New Media and Cyberbullying at the Elementary School Level in the USA

By Sonya Collins-Spaulding and Gregory M. Hauser.

Published by The International Journal of Technologies in Learning

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Article: Print $US10.00
Article: Electronic $US5.00

This study describes and explains the perspectives of students, their parents, teachers, and administrators in relation to cyberbullying in a public elementary school in the USA. The site for the study is a pre-k through 8th grade elementary school located in a Midwestern suburb. The study employed a mixed method research design, combining both qualitative and quantitative research techniques. Four separate online surveys were used to collect quantitative data from students, their parents, teachers, and administrators. Focus groups were conducted that were comprised of students, teachers, parents, and administrators. The findings from this study contribute to the emerging body of literature associated with cyberbullying in the USA in two important ways. First, the four instruments used in this study provide a model for schools and districts to gather information from key stakeholders associated with cyberbullying. Second, the findings from this study identify some of the common understandings, as well as the potent perceptual differences in the lived experiences of stakeholders associated with this phenomenon. Recommendations for research and practice are included.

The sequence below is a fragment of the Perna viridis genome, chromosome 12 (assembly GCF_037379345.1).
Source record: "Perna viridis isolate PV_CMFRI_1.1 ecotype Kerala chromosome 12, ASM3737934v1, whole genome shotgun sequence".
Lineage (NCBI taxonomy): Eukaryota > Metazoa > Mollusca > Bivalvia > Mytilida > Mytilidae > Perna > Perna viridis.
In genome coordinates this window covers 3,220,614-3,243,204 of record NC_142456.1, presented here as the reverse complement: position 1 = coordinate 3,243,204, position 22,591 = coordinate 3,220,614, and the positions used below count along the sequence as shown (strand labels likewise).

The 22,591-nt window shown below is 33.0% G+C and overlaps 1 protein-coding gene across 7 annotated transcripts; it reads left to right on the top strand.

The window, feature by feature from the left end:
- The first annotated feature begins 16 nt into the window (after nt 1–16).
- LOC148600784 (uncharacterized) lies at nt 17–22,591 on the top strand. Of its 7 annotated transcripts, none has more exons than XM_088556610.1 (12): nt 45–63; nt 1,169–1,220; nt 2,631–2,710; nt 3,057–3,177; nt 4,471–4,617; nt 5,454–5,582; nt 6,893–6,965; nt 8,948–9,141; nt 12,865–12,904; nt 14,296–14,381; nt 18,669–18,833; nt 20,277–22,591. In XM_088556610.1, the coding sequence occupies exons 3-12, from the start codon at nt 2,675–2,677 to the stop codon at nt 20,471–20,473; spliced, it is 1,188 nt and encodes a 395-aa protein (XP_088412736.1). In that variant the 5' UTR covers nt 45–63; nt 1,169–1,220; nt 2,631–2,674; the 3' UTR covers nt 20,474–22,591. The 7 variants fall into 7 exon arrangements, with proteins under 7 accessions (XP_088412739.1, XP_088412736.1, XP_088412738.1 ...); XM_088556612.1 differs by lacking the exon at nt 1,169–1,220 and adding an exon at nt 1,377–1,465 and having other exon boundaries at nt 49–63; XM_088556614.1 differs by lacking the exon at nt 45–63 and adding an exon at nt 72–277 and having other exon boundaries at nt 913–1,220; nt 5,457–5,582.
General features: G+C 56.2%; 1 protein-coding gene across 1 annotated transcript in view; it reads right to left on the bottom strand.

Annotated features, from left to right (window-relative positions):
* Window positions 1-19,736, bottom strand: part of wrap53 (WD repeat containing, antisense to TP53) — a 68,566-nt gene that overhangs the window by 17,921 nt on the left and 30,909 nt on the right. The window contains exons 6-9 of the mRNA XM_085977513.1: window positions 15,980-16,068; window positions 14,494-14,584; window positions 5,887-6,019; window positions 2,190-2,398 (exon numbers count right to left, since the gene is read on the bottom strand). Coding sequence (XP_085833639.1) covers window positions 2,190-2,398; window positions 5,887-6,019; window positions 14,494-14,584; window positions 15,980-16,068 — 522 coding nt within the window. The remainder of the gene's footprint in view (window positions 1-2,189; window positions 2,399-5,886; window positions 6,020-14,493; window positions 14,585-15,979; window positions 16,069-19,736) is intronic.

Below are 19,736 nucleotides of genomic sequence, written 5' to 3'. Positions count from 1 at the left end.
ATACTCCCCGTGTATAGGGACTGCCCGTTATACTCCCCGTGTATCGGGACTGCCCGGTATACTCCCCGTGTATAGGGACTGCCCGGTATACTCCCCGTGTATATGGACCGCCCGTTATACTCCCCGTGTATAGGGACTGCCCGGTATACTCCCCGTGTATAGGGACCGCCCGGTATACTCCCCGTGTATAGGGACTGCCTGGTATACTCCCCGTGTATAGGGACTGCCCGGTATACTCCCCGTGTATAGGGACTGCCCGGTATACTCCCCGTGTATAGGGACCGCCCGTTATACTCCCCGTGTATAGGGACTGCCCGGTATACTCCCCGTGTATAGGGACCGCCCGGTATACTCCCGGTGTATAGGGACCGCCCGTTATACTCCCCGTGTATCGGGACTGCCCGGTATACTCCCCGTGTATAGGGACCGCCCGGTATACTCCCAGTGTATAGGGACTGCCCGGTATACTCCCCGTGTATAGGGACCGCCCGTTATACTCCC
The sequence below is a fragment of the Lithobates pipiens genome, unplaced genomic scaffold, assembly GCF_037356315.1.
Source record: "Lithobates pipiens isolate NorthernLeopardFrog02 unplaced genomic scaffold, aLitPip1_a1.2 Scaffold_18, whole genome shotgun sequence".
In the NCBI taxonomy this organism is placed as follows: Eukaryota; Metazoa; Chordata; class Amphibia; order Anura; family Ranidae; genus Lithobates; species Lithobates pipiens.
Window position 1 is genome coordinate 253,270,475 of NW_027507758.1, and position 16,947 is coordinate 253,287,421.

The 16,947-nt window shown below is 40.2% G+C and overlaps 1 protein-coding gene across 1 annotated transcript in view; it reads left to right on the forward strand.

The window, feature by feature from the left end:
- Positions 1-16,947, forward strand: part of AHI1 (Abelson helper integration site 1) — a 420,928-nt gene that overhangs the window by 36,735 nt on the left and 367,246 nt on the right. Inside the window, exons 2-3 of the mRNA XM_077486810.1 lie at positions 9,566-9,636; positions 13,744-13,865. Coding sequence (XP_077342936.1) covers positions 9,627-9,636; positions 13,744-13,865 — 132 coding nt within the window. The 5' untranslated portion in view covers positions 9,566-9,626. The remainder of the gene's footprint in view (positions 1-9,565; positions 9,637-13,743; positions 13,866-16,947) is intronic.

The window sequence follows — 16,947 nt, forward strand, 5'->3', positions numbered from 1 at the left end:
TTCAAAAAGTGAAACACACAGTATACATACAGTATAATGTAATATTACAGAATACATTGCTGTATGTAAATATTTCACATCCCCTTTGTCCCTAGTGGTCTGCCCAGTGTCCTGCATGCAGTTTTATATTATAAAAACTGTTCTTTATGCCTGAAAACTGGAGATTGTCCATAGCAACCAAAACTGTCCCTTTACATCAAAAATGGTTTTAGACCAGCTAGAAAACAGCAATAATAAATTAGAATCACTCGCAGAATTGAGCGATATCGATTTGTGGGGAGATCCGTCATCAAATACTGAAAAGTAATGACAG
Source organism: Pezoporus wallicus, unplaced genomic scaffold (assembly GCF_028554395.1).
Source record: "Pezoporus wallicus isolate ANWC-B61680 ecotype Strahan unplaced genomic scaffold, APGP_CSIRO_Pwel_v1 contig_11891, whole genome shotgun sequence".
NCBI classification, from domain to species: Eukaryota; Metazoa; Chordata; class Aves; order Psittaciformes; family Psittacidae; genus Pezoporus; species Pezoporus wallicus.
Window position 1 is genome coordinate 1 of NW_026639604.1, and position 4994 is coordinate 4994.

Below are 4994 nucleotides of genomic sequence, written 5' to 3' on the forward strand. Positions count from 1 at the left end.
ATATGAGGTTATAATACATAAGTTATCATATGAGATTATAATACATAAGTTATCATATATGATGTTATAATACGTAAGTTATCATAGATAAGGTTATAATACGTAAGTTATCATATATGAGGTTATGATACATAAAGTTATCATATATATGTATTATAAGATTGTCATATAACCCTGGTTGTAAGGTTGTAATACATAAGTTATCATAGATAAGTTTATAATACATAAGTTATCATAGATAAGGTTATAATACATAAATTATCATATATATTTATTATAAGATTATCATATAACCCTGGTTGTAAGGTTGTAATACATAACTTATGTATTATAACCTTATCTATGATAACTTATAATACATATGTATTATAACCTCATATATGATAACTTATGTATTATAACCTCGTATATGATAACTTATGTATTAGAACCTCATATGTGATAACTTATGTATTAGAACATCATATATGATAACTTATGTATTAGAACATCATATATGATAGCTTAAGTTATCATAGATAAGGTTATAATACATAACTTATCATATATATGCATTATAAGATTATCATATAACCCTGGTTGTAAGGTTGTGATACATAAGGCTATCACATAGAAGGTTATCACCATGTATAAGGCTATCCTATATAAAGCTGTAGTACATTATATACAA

Keywords: Cyberbullying, Student Use of Technology, Elementary School

International Journal of Technologies in Learning, Volume 19, Issue 3, pp.73-85. Article: Print (Spiral Bound). Article: Electronic (PDF File; 645.743KB).

Sonya Collins-Spaulding

Principal, Broadview, IL, USA

Dr. Gregory M. Hauser

Associate Professor, Department of Educational Leadership, Roosevelt University, Chicago, Illinois, USA